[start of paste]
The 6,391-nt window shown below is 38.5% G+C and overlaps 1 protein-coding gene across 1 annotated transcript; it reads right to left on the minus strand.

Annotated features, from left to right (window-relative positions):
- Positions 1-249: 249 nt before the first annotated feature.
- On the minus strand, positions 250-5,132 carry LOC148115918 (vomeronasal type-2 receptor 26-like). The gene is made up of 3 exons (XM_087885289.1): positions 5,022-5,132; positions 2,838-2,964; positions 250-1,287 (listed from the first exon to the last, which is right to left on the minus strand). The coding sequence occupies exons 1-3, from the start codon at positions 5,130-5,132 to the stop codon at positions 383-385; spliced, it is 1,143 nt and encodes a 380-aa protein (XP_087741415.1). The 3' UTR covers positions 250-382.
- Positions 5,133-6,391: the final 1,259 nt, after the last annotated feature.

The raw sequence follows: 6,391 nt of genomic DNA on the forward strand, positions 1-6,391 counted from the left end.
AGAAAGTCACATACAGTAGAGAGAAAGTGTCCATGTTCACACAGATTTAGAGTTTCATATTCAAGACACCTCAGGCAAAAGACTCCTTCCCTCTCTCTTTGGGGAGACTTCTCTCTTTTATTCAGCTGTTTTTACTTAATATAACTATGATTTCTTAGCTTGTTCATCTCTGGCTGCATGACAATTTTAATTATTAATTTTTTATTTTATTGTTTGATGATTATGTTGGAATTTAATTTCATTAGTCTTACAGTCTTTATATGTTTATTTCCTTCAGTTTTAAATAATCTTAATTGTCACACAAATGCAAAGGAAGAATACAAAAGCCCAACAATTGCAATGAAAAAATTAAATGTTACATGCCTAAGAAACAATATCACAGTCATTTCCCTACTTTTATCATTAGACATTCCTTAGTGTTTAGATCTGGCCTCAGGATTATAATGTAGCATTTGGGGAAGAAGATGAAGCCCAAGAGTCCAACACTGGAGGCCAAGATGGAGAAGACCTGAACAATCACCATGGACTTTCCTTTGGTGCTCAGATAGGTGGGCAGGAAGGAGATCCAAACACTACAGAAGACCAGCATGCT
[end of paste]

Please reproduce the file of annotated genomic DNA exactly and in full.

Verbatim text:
The 6,391-nt window shown below is 38.5% G+C and overlaps 1 protein-coding gene across 1 annotated transcript; it reads right to left on the minus strand.

Annotated features, from left to right (window-relative positions):
- Positions 1-249: 249 nt before the first annotated feature.
- On the minus strand, positions 250-5,132 carry LOC148115918 (vomeronasal type-2 receptor 26-like). The gene is made up of 3 exons (XM_087885289.1): positions 5,022-5,132; positions 2,838-2,964; positions 250-1,287 (listed from the first exon to the last, which is right to left on the minus strand). The coding sequence occupies exons 1-3, from the start codon at positions 5,130-5,132 to the stop codon at positions 383-385; spliced, it is 1,143 nt and encodes a 380-aa protein (XP_087741415.1). The 3' UTR covers positions 250-382.
- Positions 5,133-6,391: the final 1,259 nt, after the last annotated feature.

The raw sequence follows: 6,391 nt of genomic DNA on the forward strand, positions 1-6,391 counted from the left end.
AGAAAGTCACATACAGTAGAGAGAAAGTGTCCATGTTCACACAGATTTAGAGTTTCATATTCAAGACACCTCAGGCAAAAGACTCCTTCCCTCTCTCTTTGGGGAGACTTCTCTCTTTTATTCAGCTGTTTTTACTTAATATAACTATGATTTCTTAGCTTGTTCATCTCTGGCTGCATGACAATTTTAATTATTAATTTTTTATTTTATTGTTTGATGATTATGTTGGAATTTAATTTCATTAGTCTTACAGTCTTTATATGTTTATTTCCTTCAGTTTTAAATAATCTTAATTGTCACACAAATGCAAAGGAAGAATACAAAAGCCCAACAATTGCAATGAAAAAATTAAATGTTACATGCCTAAGAAACAATATCACAGTCATTTCCCTACTTTTATCATTAGACATTCCTTAGTGTTTAGATCTGGCCTCAGGATTATAATGTAGCATTTGGGGAAGAAGATGAAGCCCAAGAGTCCAACACTGGAGGCCAAGATGGAGAAGACCTGAACAATCACCATGGACTTTCCTTTGGTGCTCAGATAGGTGGGCAGGAAGGAGATCCAAACACTACAGAAGACCAGCATGCT